Most HPV infections do not cause health problems. However, since an HPV infection can become cancerous, it is important to understand what HPV is, how it can lead to cancer, and how to prevent it.
The Human Papillomavirus, commonly referred to as HPV, is the most common sexually transmitted virus – of which there are over 100 types. Around 40 of these types are thought to be transmitted sexually, and 14 are high-risk (linked to cancer).
Globally, high-risk types of HPV cause around 5% of all cancers. Persistent HPV infections are now recognised as the major cause of cervical cancer. Almost all cervical cancer cases are caused by a chronic HPV infection that changes the cells inside the cervix.
HPV may also play a role in the development of several other cancers, including:
Meanwhile, the HPV types which are regarded as being a low risk for cancer often cause genital warts. In fact, types 6 and 11 cause around 90% of genital warts.
If you have a low-risk HPV type, you may find that your immune system can get rid of the virus naturally over time. In many cases, the body can also clear high-risk HPV infections. However, in some people, a high-risk infection will become persistent, possibly leading to cancer.
Since HPV can be transmitted by body-to-body contact and exchange of fluids through vaginal, penile, oral, or anal sexual contact and intercourse, it is possible for anyone who is sexually active to catch HPV.
Most people with an HPV infection will not show any symptoms. Even when symptoms are not present, the virus can still be transmitted.
There are several ways to lower your risk of contracting an HPV infection:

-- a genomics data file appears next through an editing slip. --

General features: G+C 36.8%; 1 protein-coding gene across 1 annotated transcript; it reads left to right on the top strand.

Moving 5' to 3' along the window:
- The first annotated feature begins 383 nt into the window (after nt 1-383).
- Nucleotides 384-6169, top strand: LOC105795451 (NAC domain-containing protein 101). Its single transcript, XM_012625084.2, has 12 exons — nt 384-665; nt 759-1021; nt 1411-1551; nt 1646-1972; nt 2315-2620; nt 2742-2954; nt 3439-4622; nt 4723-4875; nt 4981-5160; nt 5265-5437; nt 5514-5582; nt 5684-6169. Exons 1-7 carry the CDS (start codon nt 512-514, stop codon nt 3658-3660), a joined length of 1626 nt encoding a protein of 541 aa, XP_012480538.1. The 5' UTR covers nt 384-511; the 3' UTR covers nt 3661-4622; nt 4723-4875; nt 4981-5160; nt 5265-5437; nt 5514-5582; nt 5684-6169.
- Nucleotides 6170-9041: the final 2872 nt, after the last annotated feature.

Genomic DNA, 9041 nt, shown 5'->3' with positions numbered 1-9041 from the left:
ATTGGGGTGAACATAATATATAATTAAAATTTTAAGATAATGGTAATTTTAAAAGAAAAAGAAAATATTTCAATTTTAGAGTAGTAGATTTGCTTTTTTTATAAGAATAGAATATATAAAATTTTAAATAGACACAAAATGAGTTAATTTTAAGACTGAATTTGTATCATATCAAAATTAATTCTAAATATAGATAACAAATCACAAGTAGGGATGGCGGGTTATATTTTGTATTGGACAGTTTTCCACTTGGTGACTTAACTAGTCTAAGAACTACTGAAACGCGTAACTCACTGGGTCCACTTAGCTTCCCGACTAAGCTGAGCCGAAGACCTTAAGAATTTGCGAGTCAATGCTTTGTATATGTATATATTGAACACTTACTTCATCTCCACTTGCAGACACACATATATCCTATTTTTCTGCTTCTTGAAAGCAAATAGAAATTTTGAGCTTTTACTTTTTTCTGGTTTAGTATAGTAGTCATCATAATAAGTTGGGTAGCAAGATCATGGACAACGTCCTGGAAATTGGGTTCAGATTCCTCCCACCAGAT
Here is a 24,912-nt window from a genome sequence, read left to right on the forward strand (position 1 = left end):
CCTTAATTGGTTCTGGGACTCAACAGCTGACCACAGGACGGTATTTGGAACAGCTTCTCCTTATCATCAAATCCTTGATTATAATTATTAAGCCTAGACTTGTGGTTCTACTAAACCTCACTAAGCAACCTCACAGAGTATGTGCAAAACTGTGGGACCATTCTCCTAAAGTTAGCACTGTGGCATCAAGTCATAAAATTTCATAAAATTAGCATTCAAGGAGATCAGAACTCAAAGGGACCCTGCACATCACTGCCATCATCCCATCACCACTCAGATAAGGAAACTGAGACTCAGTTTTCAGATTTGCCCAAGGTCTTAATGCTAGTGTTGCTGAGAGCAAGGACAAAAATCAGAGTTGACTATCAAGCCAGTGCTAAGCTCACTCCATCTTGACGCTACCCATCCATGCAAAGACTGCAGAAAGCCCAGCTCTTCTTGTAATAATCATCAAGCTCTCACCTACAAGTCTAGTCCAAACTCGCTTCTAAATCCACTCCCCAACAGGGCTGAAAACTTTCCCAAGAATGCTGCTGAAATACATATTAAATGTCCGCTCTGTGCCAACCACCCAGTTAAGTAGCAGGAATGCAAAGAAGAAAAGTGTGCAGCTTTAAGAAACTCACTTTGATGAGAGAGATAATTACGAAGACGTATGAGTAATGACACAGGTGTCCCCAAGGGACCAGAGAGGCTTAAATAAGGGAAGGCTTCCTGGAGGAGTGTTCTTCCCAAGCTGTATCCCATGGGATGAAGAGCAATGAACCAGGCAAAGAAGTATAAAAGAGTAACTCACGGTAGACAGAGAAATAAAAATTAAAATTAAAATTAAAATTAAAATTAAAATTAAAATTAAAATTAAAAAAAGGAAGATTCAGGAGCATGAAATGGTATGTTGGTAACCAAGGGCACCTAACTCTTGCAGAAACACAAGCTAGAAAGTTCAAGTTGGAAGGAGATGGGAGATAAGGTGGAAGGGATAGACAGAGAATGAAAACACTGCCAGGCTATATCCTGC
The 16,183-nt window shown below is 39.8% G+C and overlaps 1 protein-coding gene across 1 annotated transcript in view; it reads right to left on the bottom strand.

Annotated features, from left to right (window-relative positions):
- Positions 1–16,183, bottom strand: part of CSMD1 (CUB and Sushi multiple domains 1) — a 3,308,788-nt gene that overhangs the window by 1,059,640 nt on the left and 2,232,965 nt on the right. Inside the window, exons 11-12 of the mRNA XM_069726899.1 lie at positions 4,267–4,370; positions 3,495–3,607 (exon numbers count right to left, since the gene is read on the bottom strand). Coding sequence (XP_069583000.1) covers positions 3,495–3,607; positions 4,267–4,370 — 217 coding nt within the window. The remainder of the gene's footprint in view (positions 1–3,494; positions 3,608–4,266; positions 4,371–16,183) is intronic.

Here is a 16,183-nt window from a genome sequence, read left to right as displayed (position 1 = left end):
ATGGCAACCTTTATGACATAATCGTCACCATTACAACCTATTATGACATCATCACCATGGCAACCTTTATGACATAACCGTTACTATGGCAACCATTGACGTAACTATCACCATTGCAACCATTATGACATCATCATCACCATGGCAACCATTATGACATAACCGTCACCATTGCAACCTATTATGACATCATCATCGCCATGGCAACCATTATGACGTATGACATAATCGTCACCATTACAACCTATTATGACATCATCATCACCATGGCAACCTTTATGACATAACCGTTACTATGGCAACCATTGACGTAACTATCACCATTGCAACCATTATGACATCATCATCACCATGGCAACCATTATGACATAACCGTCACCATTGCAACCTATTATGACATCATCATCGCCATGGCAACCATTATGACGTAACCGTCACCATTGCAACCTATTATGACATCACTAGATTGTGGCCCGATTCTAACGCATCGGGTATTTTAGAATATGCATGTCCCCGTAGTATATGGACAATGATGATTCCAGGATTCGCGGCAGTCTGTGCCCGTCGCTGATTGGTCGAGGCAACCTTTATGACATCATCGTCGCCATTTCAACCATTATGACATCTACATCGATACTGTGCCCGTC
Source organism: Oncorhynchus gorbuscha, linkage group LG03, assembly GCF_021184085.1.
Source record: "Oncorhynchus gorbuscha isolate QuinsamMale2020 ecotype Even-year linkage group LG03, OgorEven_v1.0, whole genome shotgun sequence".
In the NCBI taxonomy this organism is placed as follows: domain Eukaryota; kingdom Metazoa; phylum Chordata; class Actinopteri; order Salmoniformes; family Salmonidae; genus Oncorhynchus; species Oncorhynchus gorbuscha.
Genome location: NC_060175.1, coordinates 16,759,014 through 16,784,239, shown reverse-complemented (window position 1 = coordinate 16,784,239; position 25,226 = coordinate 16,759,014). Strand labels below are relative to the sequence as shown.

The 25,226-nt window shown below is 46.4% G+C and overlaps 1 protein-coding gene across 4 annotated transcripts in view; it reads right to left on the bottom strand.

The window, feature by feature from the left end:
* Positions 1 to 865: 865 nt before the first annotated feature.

Condoms are always advised to prevent the transmission of STIs. However, it is important to know that HPV can infect areas not covered by a condom. Therefore, condoms do not provide full protection against HPV.
Current UK guidelines advise that women aged 25-49 should attend a cervical screening every 3 years, or every 5 years for those aged 50 and over. During a cervical screening appointment, a sample of fluids will be collected from your vagina and tested for high-risk HPV. Sometimes, this sample will also collect some cells from your cervix.
If your test for HPV is positive, the cells will be examined under a microscope to detect any changes. These changes could be an early sign that the HPV virus infection could lead to cancer. In the event any cellular changes are found, your doctor can recommend treatment and prevent cervical cancer from developing.
Early detection is an important factor in the successful treatment of cervical cancer. Better2Know’s recommended test for women is a combined PAP smear and an HPV test at the same time. This is the most comprehensive cervical screen available.
We also provide a vaginal swab home test kit for those who would prefer to test for high-risk types of HPV from the comfort of their own home. It is important to understand that this test is not a replacement for a PAP smear, and it is important to attend your routine smear test appointments.
Additionally, we offer a home test kit which can detect low-risk types of HPV, suitable if you have a suspected wart that you can swab.
 Cancer.net: HPV and Cancer
 NHS: What is cervical screening?
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